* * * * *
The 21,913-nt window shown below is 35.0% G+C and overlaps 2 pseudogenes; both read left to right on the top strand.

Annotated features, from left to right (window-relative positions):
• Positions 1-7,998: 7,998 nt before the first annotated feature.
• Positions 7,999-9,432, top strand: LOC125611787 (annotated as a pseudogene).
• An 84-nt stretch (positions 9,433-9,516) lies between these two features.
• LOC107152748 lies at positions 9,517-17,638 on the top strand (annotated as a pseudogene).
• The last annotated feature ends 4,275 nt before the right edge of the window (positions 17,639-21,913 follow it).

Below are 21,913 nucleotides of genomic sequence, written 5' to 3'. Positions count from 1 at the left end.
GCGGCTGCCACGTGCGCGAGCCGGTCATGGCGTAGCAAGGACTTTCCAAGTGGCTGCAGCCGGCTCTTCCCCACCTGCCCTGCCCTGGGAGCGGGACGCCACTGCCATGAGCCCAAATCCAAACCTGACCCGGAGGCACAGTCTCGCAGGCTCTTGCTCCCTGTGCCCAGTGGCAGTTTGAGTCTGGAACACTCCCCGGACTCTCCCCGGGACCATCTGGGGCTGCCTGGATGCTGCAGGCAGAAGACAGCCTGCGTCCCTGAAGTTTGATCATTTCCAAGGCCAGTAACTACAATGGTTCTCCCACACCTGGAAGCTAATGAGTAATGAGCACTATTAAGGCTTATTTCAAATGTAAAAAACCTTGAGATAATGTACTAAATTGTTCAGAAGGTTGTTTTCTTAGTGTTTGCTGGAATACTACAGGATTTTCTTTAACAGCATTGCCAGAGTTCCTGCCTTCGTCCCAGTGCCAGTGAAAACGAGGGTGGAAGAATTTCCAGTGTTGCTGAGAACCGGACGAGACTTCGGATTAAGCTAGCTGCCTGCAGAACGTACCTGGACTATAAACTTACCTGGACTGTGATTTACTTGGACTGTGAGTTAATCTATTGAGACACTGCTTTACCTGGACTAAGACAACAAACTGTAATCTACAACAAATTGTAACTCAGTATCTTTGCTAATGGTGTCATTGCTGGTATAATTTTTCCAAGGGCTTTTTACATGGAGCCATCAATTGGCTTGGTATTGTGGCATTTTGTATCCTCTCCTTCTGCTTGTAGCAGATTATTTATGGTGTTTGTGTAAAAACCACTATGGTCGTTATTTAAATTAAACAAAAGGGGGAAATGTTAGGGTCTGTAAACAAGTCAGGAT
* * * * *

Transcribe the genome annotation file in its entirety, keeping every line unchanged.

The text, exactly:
The 21,913-nt window shown below is 35.0% G+C and overlaps 2 pseudogenes; both read left to right on the top strand.

Annotated features, from left to right (window-relative positions):
• Positions 1-7,998: 7,998 nt before the first annotated feature.
• Positions 7,999-9,432, top strand: LOC125611787 (annotated as a pseudogene).
• An 84-nt stretch (positions 9,433-9,516) lies between these two features.
• LOC107152748 lies at positions 9,517-17,638 on the top strand (annotated as a pseudogene).
• The last annotated feature ends 4,275 nt before the right edge of the window (positions 17,639-21,913 follow it).

Below are 21,913 nucleotides of genomic sequence, written 5' to 3'. Positions count from 1 at the left end.
GCGGCTGCCACGTGCGCGAGCCGGTCATGGCGTAGCAAGGACTTTCCAAGTGGCTGCAGCCGGCTCTTCCCCACCTGCCCTGCCCTGGGAGCGGGACGCCACTGCCATGAGCCCAAATCCAAACCTGACCCGGAGGCACAGTCTCGCAGGCTCTTGCTCCCTGTGCCCAGTGGCAGTTTGAGTCTGGAACACTCCCCGGACTCTCCCCGGGACCATCTGGGGCTGCCTGGATGCTGCAGGCAGAAGACAGCCTGCGTCCCTGAAGTTTGATCATTTCCAAGGCCAGTAACTACAATGGTTCTCCCACACCTGGAAGCTAATGAGTAATGAGCACTATTAAGGCTTATTTCAAATGTAAAAAACCTTGAGATAATGTACTAAATTGTTCAGAAGGTTGTTTTCTTAGTGTTTGCTGGAATACTACAGGATTTTCTTTAACAGCATTGCCAGAGTTCCTGCCTTCGTCCCAGTGCCAGTGAAAACGAGGGTGGAAGAATTTCCAGTGTTGCTGAGAACCGGACGAGACTTCGGATTAAGCTAGCTGCCTGCAGAACGTACCTGGACTATAAACTTACCTGGACTGTGATTTACTTGGACTGTGAGTTAATCTATTGAGACACTGCTTTACCTGGACTAAGACAACAAACTGTAATCTACAACAAATTGTAACTCAGTATCTTTGCTAATGGTGTCATTGCTGGTATAATTTTTCCAAGGGCTTTTTACATGGAGCCATCAATTGGCTTGGTATTGTGGCATTTTGTATCCTCTCCTTCTGCTTGTAGCAGATTATTTATGGTGTTTGTGTAAAAACCACTATGGTCGTTATTTAAATTAAACAAAAGGGGGAAATGTTAGGGTCTGTAAACAAGTCAGGAT